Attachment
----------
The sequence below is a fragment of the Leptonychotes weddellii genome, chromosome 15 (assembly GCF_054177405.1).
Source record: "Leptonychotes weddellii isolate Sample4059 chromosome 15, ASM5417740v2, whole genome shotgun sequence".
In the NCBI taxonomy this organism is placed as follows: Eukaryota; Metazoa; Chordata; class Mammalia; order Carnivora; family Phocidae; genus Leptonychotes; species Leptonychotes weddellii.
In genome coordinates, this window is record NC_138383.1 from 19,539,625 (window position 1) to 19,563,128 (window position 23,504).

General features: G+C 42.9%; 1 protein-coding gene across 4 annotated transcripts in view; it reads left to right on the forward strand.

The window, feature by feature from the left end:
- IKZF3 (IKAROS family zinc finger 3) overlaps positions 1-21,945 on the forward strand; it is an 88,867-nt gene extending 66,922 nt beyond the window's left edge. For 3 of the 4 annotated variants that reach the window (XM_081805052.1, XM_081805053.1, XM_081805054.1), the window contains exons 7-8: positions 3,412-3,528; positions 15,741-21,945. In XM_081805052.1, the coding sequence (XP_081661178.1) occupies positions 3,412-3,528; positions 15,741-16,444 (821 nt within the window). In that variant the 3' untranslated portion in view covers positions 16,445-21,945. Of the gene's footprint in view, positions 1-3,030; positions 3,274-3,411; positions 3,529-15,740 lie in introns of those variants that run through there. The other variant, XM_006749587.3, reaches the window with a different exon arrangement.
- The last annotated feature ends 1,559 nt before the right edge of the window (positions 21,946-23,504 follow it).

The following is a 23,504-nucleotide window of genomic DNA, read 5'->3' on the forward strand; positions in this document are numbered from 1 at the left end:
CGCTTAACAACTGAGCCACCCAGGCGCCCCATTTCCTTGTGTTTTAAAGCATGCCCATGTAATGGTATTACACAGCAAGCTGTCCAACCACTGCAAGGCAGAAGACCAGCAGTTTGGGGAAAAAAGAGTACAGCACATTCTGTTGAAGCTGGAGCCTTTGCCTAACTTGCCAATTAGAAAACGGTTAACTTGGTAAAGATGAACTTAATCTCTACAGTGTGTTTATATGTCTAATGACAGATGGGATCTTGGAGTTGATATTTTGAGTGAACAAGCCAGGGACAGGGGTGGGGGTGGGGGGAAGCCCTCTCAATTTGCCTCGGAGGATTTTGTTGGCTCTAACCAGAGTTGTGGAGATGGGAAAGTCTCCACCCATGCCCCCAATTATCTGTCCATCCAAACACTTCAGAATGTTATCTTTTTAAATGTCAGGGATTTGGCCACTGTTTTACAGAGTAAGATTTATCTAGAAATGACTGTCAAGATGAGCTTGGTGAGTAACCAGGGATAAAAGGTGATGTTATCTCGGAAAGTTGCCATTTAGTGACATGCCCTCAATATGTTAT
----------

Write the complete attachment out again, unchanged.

The sequence below is a fragment of the Leptonychotes weddellii genome, chromosome 15 (assembly GCF_054177405.1).
Source record: "Leptonychotes weddellii isolate Sample4059 chromosome 15, ASM5417740v2, whole genome shotgun sequence".
In the NCBI taxonomy this organism is placed as follows: Eukaryota; Metazoa; Chordata; class Mammalia; order Carnivora; family Phocidae; genus Leptonychotes; species Leptonychotes weddellii.
In genome coordinates, this window is record NC_138383.1 from 19,539,625 (window position 1) to 19,563,128 (window position 23,504).

General features: G+C 42.9%; 1 protein-coding gene across 4 annotated transcripts in view; it reads left to right on the forward strand.

The window, feature by feature from the left end:
- IKZF3 (IKAROS family zinc finger 3) overlaps positions 1-21,945 on the forward strand; it is an 88,867-nt gene extending 66,922 nt beyond the window's left edge. For 3 of the 4 annotated variants that reach the window (XM_081805052.1, XM_081805053.1, XM_081805054.1), the window contains exons 7-8: positions 3,412-3,528; positions 15,741-21,945. In XM_081805052.1, the coding sequence (XP_081661178.1) occupies positions 3,412-3,528; positions 15,741-16,444 (821 nt within the window). In that variant the 3' untranslated portion in view covers positions 16,445-21,945. Of the gene's footprint in view, positions 1-3,030; positions 3,274-3,411; positions 3,529-15,740 lie in introns of those variants that run through there. The other variant, XM_006749587.3, reaches the window with a different exon arrangement.
- The last annotated feature ends 1,559 nt before the right edge of the window (positions 21,946-23,504 follow it).

The following is a 23,504-nucleotide window of genomic DNA, read 5'->3' on the forward strand; positions in this document are numbered from 1 at the left end:
CGCTTAACAACTGAGCCACCCAGGCGCCCCATTTCCTTGTGTTTTAAAGCATGCCCATGTAATGGTATTACACAGCAAGCTGTCCAACCACTGCAAGGCAGAAGACCAGCAGTTTGGGGAAAAAAGAGTACAGCACATTCTGTTGAAGCTGGAGCCTTTGCCTAACTTGCCAATTAGAAAACGGTTAACTTGGTAAAGATGAACTTAATCTCTACAGTGTGTTTATATGTCTAATGACAGATGGGATCTTGGAGTTGATATTTTGAGTGAACAAGCCAGGGACAGGGGTGGGGGTGGGGGGAAGCCCTCTCAATTTGCCTCGGAGGATTTTGTTGGCTCTAACCAGAGTTGTGGAGATGGGAAAGTCTCCACCCATGCCCCCAATTATCTGTCCATCCAAACACTTCAGAATGTTATCTTTTTAAATGTCAGGGATTTGGCCACTGTTTTACAGAGTAAGATTTATCTAGAAATGACTGTCAAGATGAGCTTGGTGAGTAACCAGGGATAAAAGGTGATGTTATCTCGGAAAGTTGCCATTTAGTGACATGCCCTCAATATGTTAT